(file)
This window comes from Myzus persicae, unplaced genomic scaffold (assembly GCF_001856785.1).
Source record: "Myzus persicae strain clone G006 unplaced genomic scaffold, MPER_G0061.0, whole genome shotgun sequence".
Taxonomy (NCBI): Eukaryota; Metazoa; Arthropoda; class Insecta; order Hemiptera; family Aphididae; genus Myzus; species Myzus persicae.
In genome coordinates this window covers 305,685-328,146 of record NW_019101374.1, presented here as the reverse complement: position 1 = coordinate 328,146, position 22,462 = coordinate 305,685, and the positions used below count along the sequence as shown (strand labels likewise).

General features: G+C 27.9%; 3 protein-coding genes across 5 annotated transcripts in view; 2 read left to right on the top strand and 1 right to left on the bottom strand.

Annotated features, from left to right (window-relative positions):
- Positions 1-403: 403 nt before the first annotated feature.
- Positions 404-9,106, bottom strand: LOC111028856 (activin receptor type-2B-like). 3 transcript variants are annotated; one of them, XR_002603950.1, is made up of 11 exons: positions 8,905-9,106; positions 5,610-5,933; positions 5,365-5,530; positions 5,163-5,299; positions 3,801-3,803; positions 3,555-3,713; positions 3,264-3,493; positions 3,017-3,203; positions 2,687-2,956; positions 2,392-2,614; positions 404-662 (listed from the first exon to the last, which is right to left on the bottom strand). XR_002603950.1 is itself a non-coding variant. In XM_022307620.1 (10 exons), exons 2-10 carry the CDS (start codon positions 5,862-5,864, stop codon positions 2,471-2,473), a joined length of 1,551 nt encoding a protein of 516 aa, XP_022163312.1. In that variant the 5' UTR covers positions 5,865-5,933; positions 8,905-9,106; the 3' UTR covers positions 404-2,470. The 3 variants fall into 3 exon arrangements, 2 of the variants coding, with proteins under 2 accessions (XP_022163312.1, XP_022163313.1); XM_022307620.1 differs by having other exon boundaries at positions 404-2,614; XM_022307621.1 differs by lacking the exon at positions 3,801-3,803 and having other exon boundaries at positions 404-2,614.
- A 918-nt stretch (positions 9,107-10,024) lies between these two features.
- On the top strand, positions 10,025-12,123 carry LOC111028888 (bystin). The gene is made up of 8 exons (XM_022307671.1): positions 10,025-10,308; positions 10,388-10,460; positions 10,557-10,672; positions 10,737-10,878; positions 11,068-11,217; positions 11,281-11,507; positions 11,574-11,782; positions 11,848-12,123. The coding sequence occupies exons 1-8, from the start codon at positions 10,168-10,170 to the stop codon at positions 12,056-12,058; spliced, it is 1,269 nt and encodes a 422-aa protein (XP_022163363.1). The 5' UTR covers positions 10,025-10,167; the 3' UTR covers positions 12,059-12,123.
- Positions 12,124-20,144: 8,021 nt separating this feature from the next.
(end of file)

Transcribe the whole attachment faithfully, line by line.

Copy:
This window comes from Myzus persicae, unplaced genomic scaffold (assembly GCF_001856785.1).
Source record: "Myzus persicae strain clone G006 unplaced genomic scaffold, MPER_G0061.0, whole genome shotgun sequence".
Taxonomy (NCBI): Eukaryota; Metazoa; Arthropoda; class Insecta; order Hemiptera; family Aphididae; genus Myzus; species Myzus persicae.
In genome coordinates this window covers 305,685-328,146 of record NW_019101374.1, presented here as the reverse complement: position 1 = coordinate 328,146, position 22,462 = coordinate 305,685, and the positions used below count along the sequence as shown (strand labels likewise).

General features: G+C 27.9%; 3 protein-coding genes across 5 annotated transcripts in view; 2 read left to right on the top strand and 1 right to left on the bottom strand.

Annotated features, from left to right (window-relative positions):
- Positions 1-403: 403 nt before the first annotated feature.
- Positions 404-9,106, bottom strand: LOC111028856 (activin receptor type-2B-like). 3 transcript variants are annotated; one of them, XR_002603950.1, is made up of 11 exons: positions 8,905-9,106; positions 5,610-5,933; positions 5,365-5,530; positions 5,163-5,299; positions 3,801-3,803; positions 3,555-3,713; positions 3,264-3,493; positions 3,017-3,203; positions 2,687-2,956; positions 2,392-2,614; positions 404-662 (listed from the first exon to the last, which is right to left on the bottom strand). XR_002603950.1 is itself a non-coding variant. In XM_022307620.1 (10 exons), exons 2-10 carry the CDS (start codon positions 5,862-5,864, stop codon positions 2,471-2,473), a joined length of 1,551 nt encoding a protein of 516 aa, XP_022163312.1. In that variant the 5' UTR covers positions 5,865-5,933; positions 8,905-9,106; the 3' UTR covers positions 404-2,470. The 3 variants fall into 3 exon arrangements, 2 of the variants coding, with proteins under 2 accessions (XP_022163312.1, XP_022163313.1); XM_022307620.1 differs by having other exon boundaries at positions 404-2,614; XM_022307621.1 differs by lacking the exon at positions 3,801-3,803 and having other exon boundaries at positions 404-2,614.
- A 918-nt stretch (positions 9,107-10,024) lies between these two features.
- On the top strand, positions 10,025-12,123 carry LOC111028888 (bystin). The gene is made up of 8 exons (XM_022307671.1): positions 10,025-10,308; positions 10,388-10,460; positions 10,557-10,672; positions 10,737-10,878; positions 11,068-11,217; positions 11,281-11,507; positions 11,574-11,782; positions 11,848-12,123. The coding sequence occupies exons 1-8, from the start codon at positions 10,168-10,170 to the stop codon at positions 12,056-12,058; spliced, it is 1,269 nt and encodes a 422-aa protein (XP_022163363.1). The 5' UTR covers positions 10,025-10,167; the 3' UTR covers positions 12,059-12,123.
- Positions 12,124-20,144: 8,021 nt separating this feature from the next.